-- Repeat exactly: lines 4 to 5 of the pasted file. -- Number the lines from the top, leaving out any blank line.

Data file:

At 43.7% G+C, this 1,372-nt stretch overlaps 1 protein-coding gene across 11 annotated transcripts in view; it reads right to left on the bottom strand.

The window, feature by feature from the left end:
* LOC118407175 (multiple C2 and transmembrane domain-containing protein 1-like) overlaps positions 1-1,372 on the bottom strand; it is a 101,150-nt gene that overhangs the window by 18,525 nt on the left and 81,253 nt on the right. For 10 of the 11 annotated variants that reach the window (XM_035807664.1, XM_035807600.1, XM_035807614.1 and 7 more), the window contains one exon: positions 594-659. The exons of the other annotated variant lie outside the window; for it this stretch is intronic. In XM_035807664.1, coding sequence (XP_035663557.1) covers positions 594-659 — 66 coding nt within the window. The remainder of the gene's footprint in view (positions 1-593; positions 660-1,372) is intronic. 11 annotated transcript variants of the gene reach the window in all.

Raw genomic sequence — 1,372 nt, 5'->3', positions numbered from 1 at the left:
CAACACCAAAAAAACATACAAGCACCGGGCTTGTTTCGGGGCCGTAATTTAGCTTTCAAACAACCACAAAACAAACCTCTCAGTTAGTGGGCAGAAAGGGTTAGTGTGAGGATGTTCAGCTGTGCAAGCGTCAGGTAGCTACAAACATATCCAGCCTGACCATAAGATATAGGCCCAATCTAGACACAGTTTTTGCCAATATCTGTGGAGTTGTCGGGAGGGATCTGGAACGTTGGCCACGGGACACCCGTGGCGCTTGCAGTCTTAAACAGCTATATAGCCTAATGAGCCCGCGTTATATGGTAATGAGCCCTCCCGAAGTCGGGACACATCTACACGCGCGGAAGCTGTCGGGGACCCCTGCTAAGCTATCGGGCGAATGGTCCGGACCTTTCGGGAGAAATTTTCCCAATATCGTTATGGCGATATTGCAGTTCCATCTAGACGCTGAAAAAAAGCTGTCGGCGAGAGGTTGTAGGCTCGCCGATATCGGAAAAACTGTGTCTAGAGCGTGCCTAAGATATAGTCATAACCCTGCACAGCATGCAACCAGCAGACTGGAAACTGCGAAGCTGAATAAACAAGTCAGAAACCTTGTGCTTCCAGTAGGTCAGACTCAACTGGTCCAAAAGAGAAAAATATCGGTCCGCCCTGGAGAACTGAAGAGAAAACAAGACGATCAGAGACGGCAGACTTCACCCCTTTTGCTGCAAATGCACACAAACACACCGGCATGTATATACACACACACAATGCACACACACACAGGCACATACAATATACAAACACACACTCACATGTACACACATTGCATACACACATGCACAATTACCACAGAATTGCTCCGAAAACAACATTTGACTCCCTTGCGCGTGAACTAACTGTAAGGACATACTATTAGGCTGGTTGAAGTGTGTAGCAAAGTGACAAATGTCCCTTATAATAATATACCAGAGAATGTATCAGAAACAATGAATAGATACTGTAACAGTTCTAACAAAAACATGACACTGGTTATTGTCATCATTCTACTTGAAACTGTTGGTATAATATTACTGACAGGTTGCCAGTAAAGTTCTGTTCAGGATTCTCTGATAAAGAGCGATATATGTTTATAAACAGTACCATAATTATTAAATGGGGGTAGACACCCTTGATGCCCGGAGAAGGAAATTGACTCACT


Raw genomic sequence — 1,372 nt, 5'->3', positions numbered from 1 at the left:
CAACACCAAAAAAACATACAAGCACCGGGCTTGTTTCGGGGCCGTAATTTAGCTTTCAAACAACCACAAAACAAACCTCTCAGTTAGTGGGCAGAAAGGGTTAGTGTGAGGATGTTCAGCTGTGCAAGCGTCAGGTAGCTACAAACATATCCAGCCTGACCATAAGATATAGGCCCAATCTAGACACAGTTTTTGCCAATATCTGTGGAGTTGTCGGGAGGGATCTGGAACGTTGGCCACGGGACACCCGTGGCGCTTGCAGTCTTAAACAGCTATATAGCCTAATGAGCCCGCGTTATATGGTAATGAGCCCTCCCGAAGTCGGGACACATCTACACGCGCGGAAGCTGTCGGGGACCCCTGCTAAGCTATCGGGCGAATGGTCCGGACCTTTCGGGAGAAATTTTCCCAATATCGTTATGGCGATATTGCAGTTCCATCTAGACGCTGAAAAAAAGCTGTCGGCGAGAGGTTGTAGGCTCGCCGATATCGGAAAAACTGTGTCTAGAGCGTGCCTAAGATATAGTCATAACCCTGCACAGCATGCAACCAGCAGACTGGAAACTGCGAAGCTGAATAAACAAGTCAGAAACCTTGTGCTTCCAGTAGGTCAGACTCAACTGGTCCAAAAGAGAAAAATATCGGTCCGCCCTGGAGAACTGAAGAGAAAACAAGACGATCAGAGACGGCAGACTTCACCCCTTTTGCTGCAAATGCACACAAACACACCGGCATGTATATACACACACACAATGCACACACACACAGGCACATACAATATACAAACACACACTCACATGTACACACATTGCATACACACATGCACAATTACCACAGAATTGCTCCGAAAACAACATTTGACTCCCTTGCGCGTGAACTAACTGTAAGGACATACTATTAGGCTGGTTGAAGTGTGTAGCAAAGTGACAAATGTCCCTTATAATAATATACCAGAGAATGTATCAGAAACAATGAATAGATACTGTAACAGTTCTAACAAAAACATGACACTGGTTATTGTCATCATTCTACTTGAAACTGTTGGTATAATATTACTGACAGGTTGCCAGTAAAGTTCTGTTCAGGATTCTCTGATAAAGAGCGATATATGTTTATAAACAGTACCATAATTATTAAATGGGGGTAGACACCCTTGATGCCCGGAGAAGGAAATTGACTCACT